In today’s environment, everything requires some type of authentication. Whether you need a driver license or an alternate form of identification or, you are paying with your debit card and must have a pin. In order to accomplish these tasks, you must be able to prove you are who you say you are.  In the world of emails, the reality is the same. To be able to penetrate the walls of ISP filters, you must prove you are a legitimate and authorized sender. You need to be able to prove you are not sending on behalf of someone or need to prove your identity has not been compromised. By utilizing SPF, DKIM, and DMARC you will be able to detect, protect, and help prevent spam and spoofing.

laptop screen graphic

SPF (Sender Policy Framework), DKIM (DomainKeys Identified Mail), and DMARC (Domain-based Message Authentication, Reporting and Conformance) are three systems that should be implemented in your Office 365 tenant to best prevent spoofing and to validate emails sent and received from your organization.  When configured correctly these systems will declare and verify who can send e-mails from a given domain, authenticate emails based on asymmetric cryptographic keys, and help determine what to do when an email fails SPF or DKIM checks.  These systems are essential to preventing spoofing, reducing the chances that your message is treated as spam by a digital signature, and to help the receiving organization decide what to do with an e-mail that fails previous checks and create a feedback loop to allow course correction.

When setting up your custom domain in Office 365, Microsoft requires that a SPF TXT record must be added to your DNS to prevent spoofing.  The function of SPF is to select which mail servers are authorized to send mail on your organization’s behalf.  Recipient mail systems will then refer to the SPF TXT record to ensure that a message coming from your domain is verified to be coming from the authorized server the SPF selected.  For example, A SPF TXT record is added to that lists the Office 365 email servers as authorized.  A user at sends an email to a user at, the receiving messaging server will look up the SPF TXT record for to ensure it is coming from a listed server.  If the receiving server sees that the sending mail server is not listed on SPF TXT record, the mail will be regarded as spam.

DKIM is used to help prevent spoofers from sending emails that look like they are coming from your domain.  A digital signature is added to your message header when DKIM is configured.  This signature also authorizes your domain to associate or sign its name to an email message by using cryptographic authentication.  Allowing systems that receive your email to use the digital signature to determine if the email is legitimate.  This works by using a private key to encrypt the header in your domain’s outgoing email.  Next a public key is published in your domain’s DNS record so receiving servers can decode the signature.  The public key is used to verify the email are truly coming from the sender and not someone spoofing the domain.  Microsoft creates a private and public key pair, enables DKIM signing, and configures the Office 365 default policy for your custom domain upon tenant creation, but Microsoft does recommend manual configuration of DKIM for custom domains if the following circumstances are met:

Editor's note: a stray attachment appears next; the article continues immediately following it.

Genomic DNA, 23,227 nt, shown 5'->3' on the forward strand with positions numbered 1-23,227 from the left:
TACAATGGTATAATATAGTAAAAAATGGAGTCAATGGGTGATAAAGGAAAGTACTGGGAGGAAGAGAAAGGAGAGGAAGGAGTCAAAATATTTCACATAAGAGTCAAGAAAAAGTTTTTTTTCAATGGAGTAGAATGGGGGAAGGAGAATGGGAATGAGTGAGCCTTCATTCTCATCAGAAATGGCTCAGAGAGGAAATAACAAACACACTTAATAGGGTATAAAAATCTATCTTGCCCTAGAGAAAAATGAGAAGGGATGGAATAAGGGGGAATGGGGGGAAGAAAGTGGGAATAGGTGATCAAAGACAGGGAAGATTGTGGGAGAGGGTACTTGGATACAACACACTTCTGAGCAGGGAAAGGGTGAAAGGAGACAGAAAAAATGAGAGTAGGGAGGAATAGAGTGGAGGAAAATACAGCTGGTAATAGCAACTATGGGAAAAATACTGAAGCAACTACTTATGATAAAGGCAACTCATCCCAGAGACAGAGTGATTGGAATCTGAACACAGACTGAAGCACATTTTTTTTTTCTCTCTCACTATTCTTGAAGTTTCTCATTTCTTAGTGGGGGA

• You have more than one custom domain in Office 365
  • You’re going to set up DMARC too (recommended)
  • You want control over your private key
  • You want to customize your CNAME records
  • You want to set up DKIM keys for email originating out of a third-party domain, for example, if you use a third-party bulk mailer.

Lastly, the addition of using DMARC in conjunction with SPF and DKIM to authenticate mail senders and ensure that destination email systems trust messages sent from your domain.  DMARC assists receiving mail systems to determine what to do with messages sent from your domain that fail SPF or DKIM checks.  Like the SPF records, DMARC is a DNS TXT record.  DMARC TXT records validate the origin of email messages by verifying the IP address of an email’s author against the alleged owner of the sending domain.  The DMARC TXT record identifies authorized outbound email servers.  Destination email systems can then verify that messages they receive originate from authorized outbound email servers.

Spam and spoofed mail have been a hindrance to IT administration since the inception of email correspondence.  These types of messages are being sent more and more every day, and even with the amount of anti-spam tools, there is still a very high amount of these messages being processed.  The adoption of these three new tools detecting, protecting, and preventing spam and spoof messages can be done with ease.

For more information visit our Ironscales product page.

Was this article helpful?